5 Things I Learned From Steve McQueen

This Tuesday would have been actor Steve McQueen's 85th birthday. I met McQueen in 1979 as a high school student in Los Angeles, and learned some valuable lessons that day.
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This Tuesday would have been actor Steve McQueen's 85th birthday.

I met McQueen in 1979 as a high school student in Los Angeles, and learned some valuable lessons that day.

Back then I worked for The Federalist, my school newspaper, as editor-in-chief writing stories, shooting photos, and having a good time. One afternoon I noticed movie production trucks parked in the school's main quad. I cornered a few members of the crew and asked what they were filming. McQueen's stunt double told me they were shooting a movie at the high school: The Hunter.

I decided to interview the guy and take his picture for my school newspaper.

The men in the crew laughed. "Steve McQueen never lets anyone take his picture, and he never, ever gives interviews," one said.

I spotted McQueen going into a food truck. I followed him in.

Introducing myself, I told him I worked for the school newspaper. Would he let me interview him and take his photograph?

He said sure, suggesting I come back later that evening. Write up some questions, and he'd do the interview.

Lesson #1: Don't trust anyone who says you are not able to accomplish something -- regardless of your age.

I walked home, feeling pretty good. It never occurred to me that this superstar would say no. It wasn't even a possibility on my radar. Call it the optimism of the young.

Returning that night with my film camera and a bunch of questions written on note cards left over from my Bar Mitzvah, I kept to myself behind the crew. We watched McQueen stand in one place, turn his head to look down the hallway, then -- "Cut!" the director called out.

McQueen spotted me lurking behind the adults. He stopped the filming and motioned for me to come over.

Lesson #2: Trust that some people -- even celebrities -- will follow through on a promise.

He wanted to do the interview right then and there. I sat on the steps of the science building, McQueen sitting at my feet. Then a funny thing happened.

The entire crew gathered around us. Many of them sat on the floor in a circle, watching the interview. I didn't know it at the time, but most of them had never seen him interviewed.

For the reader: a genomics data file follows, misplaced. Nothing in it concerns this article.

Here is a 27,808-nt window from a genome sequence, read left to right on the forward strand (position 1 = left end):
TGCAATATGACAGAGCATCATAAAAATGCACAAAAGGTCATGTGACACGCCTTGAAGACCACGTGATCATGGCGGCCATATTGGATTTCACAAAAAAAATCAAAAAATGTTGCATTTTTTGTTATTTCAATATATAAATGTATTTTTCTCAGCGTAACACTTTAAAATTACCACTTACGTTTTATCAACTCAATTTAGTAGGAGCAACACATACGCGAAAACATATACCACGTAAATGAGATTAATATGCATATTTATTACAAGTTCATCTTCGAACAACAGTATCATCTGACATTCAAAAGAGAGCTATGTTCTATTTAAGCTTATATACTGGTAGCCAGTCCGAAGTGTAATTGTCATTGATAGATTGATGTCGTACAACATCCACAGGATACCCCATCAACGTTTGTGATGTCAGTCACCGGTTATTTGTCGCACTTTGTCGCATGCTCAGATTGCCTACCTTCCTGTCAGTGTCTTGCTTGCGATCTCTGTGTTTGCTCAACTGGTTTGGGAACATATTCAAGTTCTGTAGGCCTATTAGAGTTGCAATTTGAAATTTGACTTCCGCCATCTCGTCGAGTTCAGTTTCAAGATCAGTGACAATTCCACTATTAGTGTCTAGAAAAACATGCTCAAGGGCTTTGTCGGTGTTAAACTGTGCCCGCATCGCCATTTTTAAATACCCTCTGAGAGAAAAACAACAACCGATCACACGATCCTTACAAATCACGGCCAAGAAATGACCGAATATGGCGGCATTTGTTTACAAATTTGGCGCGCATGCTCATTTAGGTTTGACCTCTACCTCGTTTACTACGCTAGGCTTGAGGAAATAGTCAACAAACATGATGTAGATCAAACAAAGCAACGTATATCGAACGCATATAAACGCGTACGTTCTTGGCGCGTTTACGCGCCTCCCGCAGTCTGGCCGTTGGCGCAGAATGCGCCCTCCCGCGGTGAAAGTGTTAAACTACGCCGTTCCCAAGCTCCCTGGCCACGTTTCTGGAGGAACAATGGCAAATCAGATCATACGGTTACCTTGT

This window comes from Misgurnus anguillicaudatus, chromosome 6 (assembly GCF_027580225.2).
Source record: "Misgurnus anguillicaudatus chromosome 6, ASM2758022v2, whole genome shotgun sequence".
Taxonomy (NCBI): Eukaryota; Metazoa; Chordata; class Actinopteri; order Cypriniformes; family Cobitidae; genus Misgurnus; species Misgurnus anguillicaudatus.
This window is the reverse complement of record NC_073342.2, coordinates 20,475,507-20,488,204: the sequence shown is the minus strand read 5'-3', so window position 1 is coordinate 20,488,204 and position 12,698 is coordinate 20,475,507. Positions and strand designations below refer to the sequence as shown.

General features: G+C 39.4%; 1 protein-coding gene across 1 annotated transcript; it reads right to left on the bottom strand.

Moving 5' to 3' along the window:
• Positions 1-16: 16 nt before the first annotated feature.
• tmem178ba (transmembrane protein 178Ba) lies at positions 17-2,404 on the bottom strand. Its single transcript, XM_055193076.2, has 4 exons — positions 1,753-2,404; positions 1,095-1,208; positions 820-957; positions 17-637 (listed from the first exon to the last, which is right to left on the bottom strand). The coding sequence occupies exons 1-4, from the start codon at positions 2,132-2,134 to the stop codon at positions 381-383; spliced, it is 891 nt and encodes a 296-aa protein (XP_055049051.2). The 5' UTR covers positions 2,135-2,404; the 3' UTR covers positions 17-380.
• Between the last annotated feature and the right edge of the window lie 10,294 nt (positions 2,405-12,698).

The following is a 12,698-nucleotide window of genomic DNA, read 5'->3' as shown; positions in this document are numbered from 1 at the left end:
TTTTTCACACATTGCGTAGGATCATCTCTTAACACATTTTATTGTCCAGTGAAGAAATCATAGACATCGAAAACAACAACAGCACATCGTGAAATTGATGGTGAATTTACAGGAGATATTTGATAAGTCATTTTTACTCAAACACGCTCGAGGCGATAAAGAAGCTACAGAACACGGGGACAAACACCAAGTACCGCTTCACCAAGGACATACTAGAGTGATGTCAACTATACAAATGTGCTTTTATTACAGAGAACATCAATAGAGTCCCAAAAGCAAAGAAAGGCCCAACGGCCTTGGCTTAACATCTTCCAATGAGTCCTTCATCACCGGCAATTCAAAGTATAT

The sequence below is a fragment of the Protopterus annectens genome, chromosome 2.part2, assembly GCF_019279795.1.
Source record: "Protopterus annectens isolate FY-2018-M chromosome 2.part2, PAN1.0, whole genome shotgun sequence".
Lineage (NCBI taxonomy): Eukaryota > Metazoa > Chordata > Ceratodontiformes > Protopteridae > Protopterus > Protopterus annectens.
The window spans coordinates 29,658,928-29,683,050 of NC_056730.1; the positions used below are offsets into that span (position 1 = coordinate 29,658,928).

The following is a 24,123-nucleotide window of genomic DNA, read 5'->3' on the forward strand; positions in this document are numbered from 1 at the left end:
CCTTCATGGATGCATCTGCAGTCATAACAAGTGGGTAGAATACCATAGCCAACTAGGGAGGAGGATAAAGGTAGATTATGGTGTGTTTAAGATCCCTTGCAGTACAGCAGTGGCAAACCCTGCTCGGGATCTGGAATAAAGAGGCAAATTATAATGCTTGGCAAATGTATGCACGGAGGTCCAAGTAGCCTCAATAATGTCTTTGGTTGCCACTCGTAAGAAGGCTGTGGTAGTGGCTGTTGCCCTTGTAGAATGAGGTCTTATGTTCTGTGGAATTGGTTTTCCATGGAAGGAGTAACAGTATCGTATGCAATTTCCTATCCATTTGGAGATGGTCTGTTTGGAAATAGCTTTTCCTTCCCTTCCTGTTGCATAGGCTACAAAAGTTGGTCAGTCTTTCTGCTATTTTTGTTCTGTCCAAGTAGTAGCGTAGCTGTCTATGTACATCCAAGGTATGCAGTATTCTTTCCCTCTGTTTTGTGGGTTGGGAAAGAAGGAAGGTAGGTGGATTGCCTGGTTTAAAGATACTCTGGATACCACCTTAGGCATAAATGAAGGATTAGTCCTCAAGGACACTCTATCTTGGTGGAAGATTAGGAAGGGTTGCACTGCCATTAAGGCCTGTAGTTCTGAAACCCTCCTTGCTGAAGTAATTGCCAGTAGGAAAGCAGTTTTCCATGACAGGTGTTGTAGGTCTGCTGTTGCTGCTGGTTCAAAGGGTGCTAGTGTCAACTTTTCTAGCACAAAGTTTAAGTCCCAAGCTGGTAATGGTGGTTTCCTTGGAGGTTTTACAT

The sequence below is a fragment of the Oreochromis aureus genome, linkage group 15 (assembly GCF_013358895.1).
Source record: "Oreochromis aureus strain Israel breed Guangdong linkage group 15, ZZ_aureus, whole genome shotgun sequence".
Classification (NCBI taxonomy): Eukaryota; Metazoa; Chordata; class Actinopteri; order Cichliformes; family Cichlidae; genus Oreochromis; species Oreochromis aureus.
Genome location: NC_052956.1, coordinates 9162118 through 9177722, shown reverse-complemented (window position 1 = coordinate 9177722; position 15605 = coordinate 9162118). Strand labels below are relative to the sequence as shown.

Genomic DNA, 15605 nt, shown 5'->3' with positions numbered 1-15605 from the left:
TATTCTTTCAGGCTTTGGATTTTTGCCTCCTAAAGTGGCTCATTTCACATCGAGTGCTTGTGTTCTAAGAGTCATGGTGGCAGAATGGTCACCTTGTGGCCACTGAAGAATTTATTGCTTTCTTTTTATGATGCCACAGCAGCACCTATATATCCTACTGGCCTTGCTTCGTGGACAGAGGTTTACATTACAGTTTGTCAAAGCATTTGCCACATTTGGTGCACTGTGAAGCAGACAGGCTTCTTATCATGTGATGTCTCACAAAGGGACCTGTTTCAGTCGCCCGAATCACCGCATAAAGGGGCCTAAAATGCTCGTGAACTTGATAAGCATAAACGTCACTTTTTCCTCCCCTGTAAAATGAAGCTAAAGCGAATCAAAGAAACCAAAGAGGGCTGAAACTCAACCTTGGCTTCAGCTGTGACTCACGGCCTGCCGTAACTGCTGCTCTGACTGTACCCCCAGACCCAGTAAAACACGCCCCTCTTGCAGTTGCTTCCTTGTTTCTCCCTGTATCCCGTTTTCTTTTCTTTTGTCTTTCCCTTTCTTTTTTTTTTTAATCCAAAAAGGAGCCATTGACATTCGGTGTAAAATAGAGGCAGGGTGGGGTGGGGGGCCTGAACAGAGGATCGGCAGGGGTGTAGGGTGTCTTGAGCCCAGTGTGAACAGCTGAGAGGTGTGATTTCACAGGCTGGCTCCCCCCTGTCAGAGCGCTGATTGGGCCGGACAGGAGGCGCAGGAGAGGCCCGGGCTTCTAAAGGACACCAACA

I had no tape recorder. No video camera. No iPhone (not invented yet). Just paper, a pen, and questions.

"When was the last time you were interviewed?" I asked.

"How long is a decade?" he asked, a little embarrassed at not knowing the answer. Someone said 10 years. "It was 10 years ago," he said.

Lesson #3: It's okay to admit you don't know something. Even if you're a famous celebrity.

Looking back, it's clear that Woodward and Bernstein had nothing to worry about. My questions were pretty soft. I asked about his first movie (The Blob), his plans for making more movies (he wasn't sure), why he rarely gives interviews ("The press is full of shit"), and his advice for young people who want to get into acting ("I don't advise going into acting at all.") When I asked about his idols when he was a teenager, he refused to answer, saying I wouldn't remember any of his idols. I pointed out that teachers read our newspaper, too. "But this isn't for the teachers. It's for the students," he said.

When I finished the interview and said goodbye, he asked if he could add anything to the article.

Lesson #4: When conducting an interview, always ask the interviewee if he/she has anything to add.

McQueen walked me down the darkened hallway, away from the crew and producers. He told me how expensive it is to act, in both time and money. If you're going to go into acting, make sure to eat and sleep right. "See some of life so that you can peel life and put it to use in your acting." And he talked about the importance of family.

As we rejoined the group, I asked if I could photograph him. He grimaced, but agreed to pose for a few shots. A crew member handed me an 8x10 glossy head shot of McQueen. Another grimace, but he autographed it.

First thing Monday morning the calls started coming in to my journalism classroom, starting with legendary publicity mogul Warren Cowan, head of the world's leading PR agency, Rogers & Cowan, who represented McQueen.

"Did you interview Steve McQueen?" he asked me, incredulous. "I've got cover stories ready to go at Time, Life, Newsweek, Rolling Stone, and other publications, if McQueen will just sit down with them and do an interview. He won't do it! I can't believe he gave an interview to a high school student instead. You have to bring me your school's newspaper when it's printed," he said excitedly.

Lesson #5: By simply trying, sometimes you can do what the most powerful people in the world cannot.

Fast forward to one year later. McQueen had pleural mesothelioma, a cancer associated with asbestos exposure, and died of a cardiac arrest. He was 50 years old.

My high school interview was his last.

Since then, Steve McQueen has become a cult figure. The truth about his efforts to help youth -- not publicized during his lifetime, at his request -- is now well documented. Whether it involved donating basketballs to low income kids anonymously while filming in their city, or giving an exclusive interview to a kid who had the nerve to ask, he always looked for ways to help young people.

Books have been written about him, movies made, TV documentaries filmed -- and I've gone along for the ride. Often at the last minute, just as they're almost completed, I get a call.

"Were you the kid who interviewed Steve McQueen?"

Whenever I hear someone say they can't do something -- when I think I can't do something -- I think about Steve McQueen.

Photo by Rick Penn-Kraus.

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